Hundreds of people have fled from Syria into Turkey as moderate fighters and Kurdish forces battle the Islamic State of Iraq and the Levant (ISIL) group holding the Syrian border town of Tel Abyad.
Since last week, thousands of civilians from northern Raqqa countryside have fled their homes and gathered on the Turkish border because of the ongoing clashes in the area.
Most of refugees sleep in deserted houses or public utility in the Turkish border town of Akcakale in Sanliurfa province because Syrian refugees camps in Turkey cannot accommodate more refugees, according to activists.
A Turkish official said 2,000 refugees were being registered on Wednesday after more than 6,800 were admitted in the area last week, the Reuters news agency said.
He said they were fleeing advances by Kurdish YPG forces as well as aerial bombardment by the US and Arab allies trying to help the Kurds push back ISIL.
The northeastern corner of Syria is important to ISIL because it links areas under its control in Syria and Iraq.
Also on Thursday, an activist group and a Syrian opposition faction said that al-Qaeda’s affiliate in Syria, the Nusra Front, killed at least 20 Druze after a confrontation in the northwestern Idlib province.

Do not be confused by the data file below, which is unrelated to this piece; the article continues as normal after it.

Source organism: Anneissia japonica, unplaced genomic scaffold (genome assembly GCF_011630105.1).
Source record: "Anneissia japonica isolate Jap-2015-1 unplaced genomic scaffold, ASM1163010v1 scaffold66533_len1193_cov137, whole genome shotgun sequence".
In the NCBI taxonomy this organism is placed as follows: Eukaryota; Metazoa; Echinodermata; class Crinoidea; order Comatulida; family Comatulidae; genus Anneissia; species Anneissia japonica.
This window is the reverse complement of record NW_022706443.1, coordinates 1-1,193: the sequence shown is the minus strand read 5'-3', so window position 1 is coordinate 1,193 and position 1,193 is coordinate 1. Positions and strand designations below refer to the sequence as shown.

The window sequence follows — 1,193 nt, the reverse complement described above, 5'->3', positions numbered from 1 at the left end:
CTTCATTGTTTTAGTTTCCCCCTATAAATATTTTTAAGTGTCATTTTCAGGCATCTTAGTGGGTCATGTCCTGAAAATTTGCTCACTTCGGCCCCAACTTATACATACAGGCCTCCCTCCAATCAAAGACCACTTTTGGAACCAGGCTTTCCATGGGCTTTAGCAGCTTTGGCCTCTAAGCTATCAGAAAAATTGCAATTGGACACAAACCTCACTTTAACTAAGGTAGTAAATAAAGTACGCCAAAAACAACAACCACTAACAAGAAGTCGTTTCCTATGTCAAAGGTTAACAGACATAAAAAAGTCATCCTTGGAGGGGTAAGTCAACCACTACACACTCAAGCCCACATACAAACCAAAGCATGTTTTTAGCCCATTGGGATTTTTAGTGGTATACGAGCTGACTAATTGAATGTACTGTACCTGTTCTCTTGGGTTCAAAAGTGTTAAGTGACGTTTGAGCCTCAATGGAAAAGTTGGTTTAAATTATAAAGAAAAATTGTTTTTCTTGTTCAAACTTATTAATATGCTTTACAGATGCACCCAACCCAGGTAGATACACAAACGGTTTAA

The killings reportedly occurred on Wednesday in the Druze village of Qalb Lawzeh in the Jabal al-Summaq region, where Nusra Front fighters have dug up historic graves and destroyed shrines in recent months.
The Britain-based Syrian Observatory for Human Rights said the shooting occurred after the Nusra Front tried to confiscate the home of a Druze government official in the village. It said fighters shot one villager dead, prompting another villager to grab one of the fighters’ rifles and kill a member of the jihadi group.
The Observatory said the fighters later brought reinforcements and opened fire, killing 20 residents.
ISIL last week launched an offensive on Hasakah city, the capital of Hasakah province, which is divided into zones run separately by the government of President Bashar al-Assad and a Kurdish administration.
The Turkish official said it appeared that all the refugees were Syrian or Iraqi Arabs, rather than Kurds.
“A significant demographic change is taking place in the area. Arabs are being pushed away as Kurds flow in,” he said.
Syria’s Kurds have sought to take advantage of Syria’s complex war to expand their control over a region, stretching from Kobane to Qamishli, that they see as part of a future Kurdish state.
Turkey, for its part, fears that this will encourage separatism in its own, adjacent Kurdish region.
This article was original published by Al Jazeera